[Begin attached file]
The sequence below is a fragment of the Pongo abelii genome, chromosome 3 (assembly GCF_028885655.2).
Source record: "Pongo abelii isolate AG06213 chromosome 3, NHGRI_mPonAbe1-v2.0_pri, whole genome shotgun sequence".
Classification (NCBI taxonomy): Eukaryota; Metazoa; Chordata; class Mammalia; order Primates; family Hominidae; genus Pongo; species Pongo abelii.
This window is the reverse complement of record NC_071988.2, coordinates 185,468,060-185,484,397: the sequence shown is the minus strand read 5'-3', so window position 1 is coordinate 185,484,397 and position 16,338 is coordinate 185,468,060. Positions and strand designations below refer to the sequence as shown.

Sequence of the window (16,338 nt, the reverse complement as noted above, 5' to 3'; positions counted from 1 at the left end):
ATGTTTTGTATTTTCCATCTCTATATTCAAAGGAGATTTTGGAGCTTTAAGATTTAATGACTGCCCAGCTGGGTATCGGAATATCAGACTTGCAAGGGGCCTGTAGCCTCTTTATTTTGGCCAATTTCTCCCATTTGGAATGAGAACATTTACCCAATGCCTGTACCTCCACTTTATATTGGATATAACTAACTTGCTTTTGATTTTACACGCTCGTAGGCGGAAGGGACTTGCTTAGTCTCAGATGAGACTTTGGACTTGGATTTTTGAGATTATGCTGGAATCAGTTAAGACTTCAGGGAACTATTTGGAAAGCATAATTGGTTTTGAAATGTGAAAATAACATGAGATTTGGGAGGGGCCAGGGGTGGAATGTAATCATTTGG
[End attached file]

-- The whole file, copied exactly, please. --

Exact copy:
The sequence below is a fragment of the Pongo abelii genome, chromosome 3 (assembly GCF_028885655.2).
Source record: "Pongo abelii isolate AG06213 chromosome 3, NHGRI_mPonAbe1-v2.0_pri, whole genome shotgun sequence".
Classification (NCBI taxonomy): Eukaryota; Metazoa; Chordata; class Mammalia; order Primates; family Hominidae; genus Pongo; species Pongo abelii.
This window is the reverse complement of record NC_071988.2, coordinates 185,468,060-185,484,397: the sequence shown is the minus strand read 5'-3', so window position 1 is coordinate 185,484,397 and position 16,338 is coordinate 185,468,060. Positions and strand designations below refer to the sequence as shown.

Sequence of the window (16,338 nt, the reverse complement as noted above, 5' to 3'; positions counted from 1 at the left end):
ATGTTTTGTATTTTCCATCTCTATATTCAAAGGAGATTTTGGAGCTTTAAGATTTAATGACTGCCCAGCTGGGTATCGGAATATCAGACTTGCAAGGGGCCTGTAGCCTCTTTATTTTGGCCAATTTCTCCCATTTGGAATGAGAACATTTACCCAATGCCTGTACCTCCACTTTATATTGGATATAACTAACTTGCTTTTGATTTTACACGCTCGTAGGCGGAAGGGACTTGCTTAGTCTCAGATGAGACTTTGGACTTGGATTTTTGAGATTATGCTGGAATCAGTTAAGACTTCAGGGAACTATTTGGAAAGCATAATTGGTTTTGAAATGTGAAAATAACATGAGATTTGGGAGGGGCCAGGGGTGGAATGTAATCATTTGG